The naval Battle of the Sound took place during the Second Northern War, near the Sound or Øresund, just north of the Danish capital, Copenhagen. Sweden had invaded Denmark and an army under Charles X of Sweden had Copenhagen itself under siege.... Read more ...
Battle of the Sound
The naval Battle of the Sound took place during the Second Northern War, near the Sound or Øresund, just north of the Danish capital, Copenhagen. Sweden had invaded Denmark and an army under Charles X of Sweden had Copenhagen itself under siege. The Dutch fleet was sent to prevent Sweden from gaining control of both sides of the Sound and thereby controlling access to the Baltic Sea as well as of its trade.
The Swedes lost five ships in the action compared to one Dutch ship, however, remaining allied ships were more damaged. Also, considering the slightly fewer losses of men in the Swedish army; 1,200 compared to 1,400 (439 killed, 269 captured and slightly more than 650 wounded allies), the battle is considered a tactical draw. Strategically, however, it was a major allied victory.
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This article describes the making of a genuine American Southern longrifle. It was made for me by Master Steven Bookout of Toad Hall Rifleshop in 2001 with no modern tools or electricity. The rifle is made the same way as rifles were made 200 years ago.
Published: 15. October 2008 by Øyvind Flatnes.
Edited: 15. November 2008.
Many Norwegian black powder shooters have an old kammerlader lying around. If it is in good condition you can shoot it, but it may prove difficult to obtain proper bullets.
Find out more!
You can learn more about the Norwegian kammerlader rifles and their ammunition in the brand new book From Musket to Metallic Cartridge: A Practical History of Black Powder Firearms.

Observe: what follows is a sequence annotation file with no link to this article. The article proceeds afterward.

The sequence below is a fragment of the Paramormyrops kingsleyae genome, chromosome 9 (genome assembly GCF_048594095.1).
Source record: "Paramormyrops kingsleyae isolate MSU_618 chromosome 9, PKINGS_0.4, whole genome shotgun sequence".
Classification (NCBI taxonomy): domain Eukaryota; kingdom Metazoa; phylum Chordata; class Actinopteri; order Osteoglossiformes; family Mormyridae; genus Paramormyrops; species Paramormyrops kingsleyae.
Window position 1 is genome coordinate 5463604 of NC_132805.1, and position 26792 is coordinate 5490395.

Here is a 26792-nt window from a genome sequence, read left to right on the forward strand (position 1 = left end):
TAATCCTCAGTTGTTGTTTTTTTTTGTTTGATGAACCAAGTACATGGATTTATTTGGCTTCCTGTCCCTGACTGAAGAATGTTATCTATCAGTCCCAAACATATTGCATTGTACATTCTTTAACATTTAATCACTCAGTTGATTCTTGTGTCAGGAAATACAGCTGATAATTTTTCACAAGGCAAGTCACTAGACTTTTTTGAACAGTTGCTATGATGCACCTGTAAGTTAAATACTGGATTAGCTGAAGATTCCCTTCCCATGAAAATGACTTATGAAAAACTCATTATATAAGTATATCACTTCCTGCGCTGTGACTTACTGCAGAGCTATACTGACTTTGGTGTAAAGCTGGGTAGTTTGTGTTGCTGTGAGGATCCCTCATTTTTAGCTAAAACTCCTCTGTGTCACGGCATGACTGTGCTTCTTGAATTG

The original conical bullets
Conical bullet and cartridge used
by sharpshooters from 1849-1855.
You can ask yourself why a bullet that was supposed to be paper patched had grooves, unlike, for example, the smooth sided British paper patched Pritchett bullet that was used in the .577 Enfield muskets. The idea behind the grooves was not that they should be used as lubrication grooves, or grooves for scraping out powder fouling. A woollen thread was used to secure the patching paper to the bullet, but the thread was not tied in the grooves. Instead the thread was tied once in front of the nose and then behind the bullet. A lubricated thread in the grooves would probably have provided better lubrication than just the lubricated paper, but that's easy for us to say that can lean on 150 years of experience with the kammerlader. The explanation is probably that the grooves, or 'air grooves' as they were called, were supposed to move the weight of the bullet forward. By removing a lead by making the grooves it was tried to stabilise the bullet more in addition to the rotation stabilisation.
To the left: Copy of the sharpshooter bullet from 1849, and to the right
an original bullet of the type that was used from 1855.
The kammerlader bullets todayhttp://www.vapenmek.no/produkter/stopetang.htm or call +47 75 51 83 22.
I copied an original Model 1855 bullet and sent drawings to both Lee Presicion and NEI Handtools which both made moulds for me. The Lee moulds are of course made of aluminum, while the NEI moulds are manufactured in meehanite, which NEI describe as 'a very dense, free machining cast iron alloy'. I have had good results with these bullets, and there are about 50 of these moulds in circulation among Norwegian, Swedish, Dutch and American kammerlader shooters.